The Cloud vs. Platform Provider Arms Race Is in Full Swing: Top Five Things You Need to Know

There is an arms race raging between cloud and IT platform providers, and the war is about to take place in the large enterprise. As Amazon, Google, Microsoft and Oracle focus on the large enterprise market, they have traditional IT platform providers in their crosshairs; that is, HPE, Dell/EMC, Cisco, VMware, IBM, et al. Cloud providers have been hugely successful in the small to mid-sized enterprise market but have struggled in the large enterprise market, thanks to security, compliance and the overall complexity of the large enterprise market where the list of requirements are long and the inertia to change is high. At present, we’re in the calm before the storm, with cloud and platform providers creating relationships or partnerships to address mostly hybrid cloud demand, but make no mistake about it, the cloud providers are after the platform vendors’ revenues.

Here are the top five things you need to know to prepare.

Software-Advantage Cloud Providers: The cloud providers have been busy hiring the best and brightest software engineers and commoditizing their hardware investments. They are all in on software building blocks, and that software eats the world. At ONUG, we had thought early on that the separation of hardware and software from infrastructure would create a new industry structure made up of commodities hardware players and a new set of innovative software companies that were faster to deliver features and value. Well, we were right about the new industry structure, but it’s the cloud providers that ceased this opportunity. Cloud providers are in a feature war with traditional enterprise platform vendors, and they are winning. In fact, most ONUG Community members believe that the cloud providers will solve the security issues that hamper most cloud workload deployments much faster than traditional players. In short, the cloud providers are moving faster as they are truly software-based, giving them speed to market advantage.

Enterprise Initiatives-Advantage Cloud Providers: The cloud providers are viewing the enterprise market in a fundamentally different way than traditional platform suppliers. For example, Google’s eSDN initiative seeks to make enterprise infrastructure 1/10th the cost and 10 times easier + faster than today. The cloud providers have no installed base or margins to preserve, and with software as their preferred weapon, they can change the rules of the game in their favor.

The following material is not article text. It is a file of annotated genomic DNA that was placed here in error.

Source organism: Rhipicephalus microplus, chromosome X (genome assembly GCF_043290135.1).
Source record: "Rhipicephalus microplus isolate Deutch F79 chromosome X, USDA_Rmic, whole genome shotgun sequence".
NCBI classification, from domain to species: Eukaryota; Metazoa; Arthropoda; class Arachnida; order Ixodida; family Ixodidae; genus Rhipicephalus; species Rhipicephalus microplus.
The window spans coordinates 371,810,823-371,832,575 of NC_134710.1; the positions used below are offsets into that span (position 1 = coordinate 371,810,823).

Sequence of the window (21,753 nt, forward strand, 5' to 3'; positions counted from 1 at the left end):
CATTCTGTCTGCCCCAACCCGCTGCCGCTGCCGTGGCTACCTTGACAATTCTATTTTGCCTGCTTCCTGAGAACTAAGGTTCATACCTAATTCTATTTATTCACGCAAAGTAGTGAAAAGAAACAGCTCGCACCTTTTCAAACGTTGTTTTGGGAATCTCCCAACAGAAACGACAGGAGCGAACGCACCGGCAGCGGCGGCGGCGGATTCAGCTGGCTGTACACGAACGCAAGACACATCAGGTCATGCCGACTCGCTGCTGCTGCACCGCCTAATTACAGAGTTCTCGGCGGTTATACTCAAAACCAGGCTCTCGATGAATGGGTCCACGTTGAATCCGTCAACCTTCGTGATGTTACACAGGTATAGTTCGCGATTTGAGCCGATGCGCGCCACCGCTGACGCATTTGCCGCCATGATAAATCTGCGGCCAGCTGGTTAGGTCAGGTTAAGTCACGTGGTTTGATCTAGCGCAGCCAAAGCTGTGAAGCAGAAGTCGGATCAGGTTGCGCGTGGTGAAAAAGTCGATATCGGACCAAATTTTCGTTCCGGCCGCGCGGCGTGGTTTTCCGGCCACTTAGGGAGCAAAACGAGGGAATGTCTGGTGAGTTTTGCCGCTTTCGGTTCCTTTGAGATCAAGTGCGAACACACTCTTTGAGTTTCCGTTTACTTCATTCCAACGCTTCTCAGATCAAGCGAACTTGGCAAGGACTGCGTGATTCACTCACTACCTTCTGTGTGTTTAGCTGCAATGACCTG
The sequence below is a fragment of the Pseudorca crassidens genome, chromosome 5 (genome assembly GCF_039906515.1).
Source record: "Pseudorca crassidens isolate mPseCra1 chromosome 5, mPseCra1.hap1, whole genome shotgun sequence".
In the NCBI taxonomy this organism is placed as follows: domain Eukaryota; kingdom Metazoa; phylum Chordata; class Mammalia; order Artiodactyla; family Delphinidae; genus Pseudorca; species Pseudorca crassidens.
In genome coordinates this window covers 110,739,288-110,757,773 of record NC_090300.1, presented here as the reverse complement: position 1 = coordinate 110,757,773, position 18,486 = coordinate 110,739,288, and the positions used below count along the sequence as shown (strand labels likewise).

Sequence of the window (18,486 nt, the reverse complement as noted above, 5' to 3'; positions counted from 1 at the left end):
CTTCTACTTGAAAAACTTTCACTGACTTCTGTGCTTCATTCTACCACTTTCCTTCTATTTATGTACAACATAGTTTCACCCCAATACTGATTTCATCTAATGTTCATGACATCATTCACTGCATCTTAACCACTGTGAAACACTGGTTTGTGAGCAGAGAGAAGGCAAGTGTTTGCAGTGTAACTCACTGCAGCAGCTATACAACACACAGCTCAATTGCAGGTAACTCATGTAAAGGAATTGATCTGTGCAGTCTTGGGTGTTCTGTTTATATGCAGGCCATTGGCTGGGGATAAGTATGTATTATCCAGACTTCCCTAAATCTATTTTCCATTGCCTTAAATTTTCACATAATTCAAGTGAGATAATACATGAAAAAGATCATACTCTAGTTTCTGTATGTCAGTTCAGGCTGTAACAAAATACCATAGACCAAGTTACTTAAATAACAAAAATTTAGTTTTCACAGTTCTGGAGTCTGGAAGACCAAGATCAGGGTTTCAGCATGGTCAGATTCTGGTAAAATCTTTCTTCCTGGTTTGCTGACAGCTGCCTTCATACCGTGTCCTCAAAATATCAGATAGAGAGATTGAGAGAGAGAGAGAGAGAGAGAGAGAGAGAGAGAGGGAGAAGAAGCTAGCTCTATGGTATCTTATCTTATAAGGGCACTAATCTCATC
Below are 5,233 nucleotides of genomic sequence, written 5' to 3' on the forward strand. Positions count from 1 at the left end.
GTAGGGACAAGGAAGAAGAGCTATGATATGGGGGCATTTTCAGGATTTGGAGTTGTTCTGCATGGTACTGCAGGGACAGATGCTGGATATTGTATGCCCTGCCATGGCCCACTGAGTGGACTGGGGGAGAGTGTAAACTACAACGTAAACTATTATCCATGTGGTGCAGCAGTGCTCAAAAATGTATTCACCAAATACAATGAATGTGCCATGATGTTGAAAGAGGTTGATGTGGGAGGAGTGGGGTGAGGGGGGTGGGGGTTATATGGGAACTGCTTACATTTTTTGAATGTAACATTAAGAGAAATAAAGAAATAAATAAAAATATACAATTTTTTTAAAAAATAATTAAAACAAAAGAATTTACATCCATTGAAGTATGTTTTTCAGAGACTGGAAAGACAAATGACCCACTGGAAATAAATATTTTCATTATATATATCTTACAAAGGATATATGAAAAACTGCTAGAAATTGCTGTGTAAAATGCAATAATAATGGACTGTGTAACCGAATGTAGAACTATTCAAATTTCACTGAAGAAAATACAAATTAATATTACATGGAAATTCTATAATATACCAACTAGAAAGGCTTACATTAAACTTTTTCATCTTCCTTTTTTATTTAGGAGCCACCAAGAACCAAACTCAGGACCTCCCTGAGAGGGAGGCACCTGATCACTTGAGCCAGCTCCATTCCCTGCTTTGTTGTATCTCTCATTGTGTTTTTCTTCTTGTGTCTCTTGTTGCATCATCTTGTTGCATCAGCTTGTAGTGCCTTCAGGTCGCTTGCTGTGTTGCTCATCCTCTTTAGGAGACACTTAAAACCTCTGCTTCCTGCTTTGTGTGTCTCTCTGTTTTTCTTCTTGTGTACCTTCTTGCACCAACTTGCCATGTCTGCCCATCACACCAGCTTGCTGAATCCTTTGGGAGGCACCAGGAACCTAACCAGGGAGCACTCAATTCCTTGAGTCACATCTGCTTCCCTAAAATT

Financials-Advantage Cloud Providers: According to IDC, cloud providers spent some $27B on infrastructure in 2017, and IDC projects a 14.2% GAGR that will balloon spending to $48.1B in 2020. That’s the size of Cisco’s revenue in 2017! 

Installed Base-Advantage Platform Providers: In reality, this advantage is mixed as Microsoft and Oracle understand the large enterprise market extremely well. But in the large enterprise, legacy applications simply do not go away; many run workloads on mainframes. The large enterprise is slow to move, and this inertia may prove to be one of the best advantages of the IT platform suppliers in this war.

Skills and Training-Advantage Platform Providers: Many of the cloud providers are focused on container-based and serverless workloads. While this is great for new native cloud applications, the biggest impediment for large enterprise adoption is lack of skills and correspondingly high cost of training. At ONUG, IT organization structure, culture and skills have been shown to be the largest barrier of entry for cloud adoption. 

In addition, there have been many failed attempts for vendors to offer a common stack or bridge between private and public cloud. The vendor community always seems to be in the process of “King making,” with mixed results that tend to waste tens of millions of dollars, if not more. Unfortunately, customers pay that cost as it diverts attention and investment away from product and service development. We’ve seen this in OpenStack, ONF, OCP, Eucalyptus and now with Kubernetes/Docker and the Cloud Native Computing Foundation or CNCF. 

But what the Kubernetes/Docker initiative has in its favor over past vendor initiatives is that most major cloud providers will offer the same flavor of Kubernetes. That is, if the cloud providers offer a common container ecosystem and IT leaders in large enterprises implement said container ecosystem in a thoughtful way, then IT departments should be able to run container workloads across clusters on multiple clouds. This would be a major new software building block for the large enterprise market and fundamentally change the way IT is delivered.

In war strategy terms, this is the cloud providers’ flanking strategy over the platform suppliers. There’s a three-year war chest build up happening now. We’ll see how this plays out at ONUG as all the major cloud and platform providers will be there showing their weapons.

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